Journal archives for July 2022

July 08, 2022

Photographing a Passionflower While on a Snail Search - Observation of the Week, 7/8/22

Our Observation of the Week is this passionflower, (likely Passiflora cristalina), seen in Brazil by @flsantos

“I grew up in a small town and had a lot of contact with nature,” says Fábio Luis dos Santos. After studying insects in college, he now works at the Universidade Estadual do Mato Grosso (UNEMAT Alta Floresta campus) and at the Escola Estadual 19 de Maio, and tells me “Today my interests are moths and butterflies, as well as questions about basic education and college education.”

And it was while leading a gastropod-focused outing with students that Fábio found the flower you see photographed here. 

As soon as we arrived at the trail, I asked the students to observe all the organisms in the place and the red flower that was in front of them. However, nobody took a picture.. As I guided the activity, I went back and forth along the trails and didn't have time to take a picture, but on the tenth attempt, while the activity was working perfectly, I finally managed to photograph the flower.

Interesting that being an urban area, I told them about other very nice records nearby...for example, this snail.

Passiflora cristalina was described just over eleven years ago, and not too much is known about it. There are only eleven observations of the species on iNat, and Fábio has made four of them. There are over 500 species in the genus, and they not only provide a lot of fodder for pollinators, their fruits and leaves are food sources for many other animals (including humans). 

Fábio (above) has been an iNat user for nearly three years now, and credits it for helping his students during the COVID pandemic 

as a way to encourage [them] to go out and observe nature without an agglomeration of people…And it's as fun as playing Pokemon Go (laughs).

It's been a way of discovering that even the most abundant, common species that inhabit our homes can still carry many questions that can only be answered with massive data sets.

It has also been a form of continuing education, considering that each record, when approaching a taxonomic category in the determinations, presents us with unique opportunities for learning.

(Photo of Fábio by Sabrina Raisa dos Santos. Some quotes have been lightly edited for clarity.)

- You can find Fábio and his work on ORCID.

- Passionflowers are kind of amazing, check out their diversity on iNat!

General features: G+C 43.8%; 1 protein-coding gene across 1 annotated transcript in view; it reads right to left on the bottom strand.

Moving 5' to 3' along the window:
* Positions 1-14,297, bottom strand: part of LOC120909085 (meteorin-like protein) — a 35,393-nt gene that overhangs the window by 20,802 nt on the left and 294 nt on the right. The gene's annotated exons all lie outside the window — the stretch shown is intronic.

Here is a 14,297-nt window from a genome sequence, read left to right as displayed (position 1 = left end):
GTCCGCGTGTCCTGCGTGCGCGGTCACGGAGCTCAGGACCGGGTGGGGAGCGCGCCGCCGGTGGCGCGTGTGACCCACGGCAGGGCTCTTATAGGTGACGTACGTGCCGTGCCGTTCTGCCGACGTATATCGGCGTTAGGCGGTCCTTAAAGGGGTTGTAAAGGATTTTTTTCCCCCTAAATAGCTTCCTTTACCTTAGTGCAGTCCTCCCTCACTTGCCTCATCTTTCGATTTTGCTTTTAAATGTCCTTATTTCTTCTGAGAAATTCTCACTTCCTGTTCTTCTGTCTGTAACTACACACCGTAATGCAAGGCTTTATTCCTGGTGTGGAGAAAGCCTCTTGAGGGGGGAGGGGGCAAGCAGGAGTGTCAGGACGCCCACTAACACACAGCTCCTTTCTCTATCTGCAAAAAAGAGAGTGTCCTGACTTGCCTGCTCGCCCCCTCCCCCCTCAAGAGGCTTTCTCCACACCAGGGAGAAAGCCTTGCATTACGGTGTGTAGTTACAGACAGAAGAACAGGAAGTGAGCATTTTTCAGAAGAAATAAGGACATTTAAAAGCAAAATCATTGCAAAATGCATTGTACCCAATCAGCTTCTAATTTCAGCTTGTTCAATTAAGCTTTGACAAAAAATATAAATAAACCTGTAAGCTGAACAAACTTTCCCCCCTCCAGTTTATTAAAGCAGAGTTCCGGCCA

Speaking of snails, take a look a this recent paper that analyzed iNat snail observations in Brazil!

Posted on July 08, 2022 07:52 PM by tiwane tiwane | 4 comments | Leave a comment

July 13, 2022

Stink Bug Eats Stink Bug - Observation of the Week, 7/12/22

Our Observation of the Week is this bug-on-bug predation, seen in the United States by @denisewill!

“Like so many other iNat users I’ve been fascinated by insects since childhood,” says Denise Williams, a biology teacher who grew up on a farm in Virginia. Now living in North Carolina, she tells me she has a native plant garden and started it mostly to attract insects. 

I spend a great deal of time around my house photographing arthropods of all kinds that come to my plants. My principal interests rotate every few years. For the last several years, my main focus has been on bees and wasps, but I was already starting to take more interest in hemipterans, especially the leafhoppers and stink bugs. After this observation, my interest has grown even more.

While looking for bees to photograph in her yard, Denise noticed the bug duo photographed above.

At the time, I assumed they were different instars of the brown marmorated stink bug with the younger, smaller one simply standing behind the older, larger one. Brown marmorated stink bugs are a drab brown as adults, but they are quite colorful when they hatch, so they can appear as different species as they progress through their molts. They are also so common here that I might have ignored them both, but I went ahead and snapped a few photos thinking I could at least document the stink bugs in my yard. It wasn’t until I downloaded the photos that I could see the proboscis of the smaller bug had pierced the larger one and the larger one was in the process of being consumed!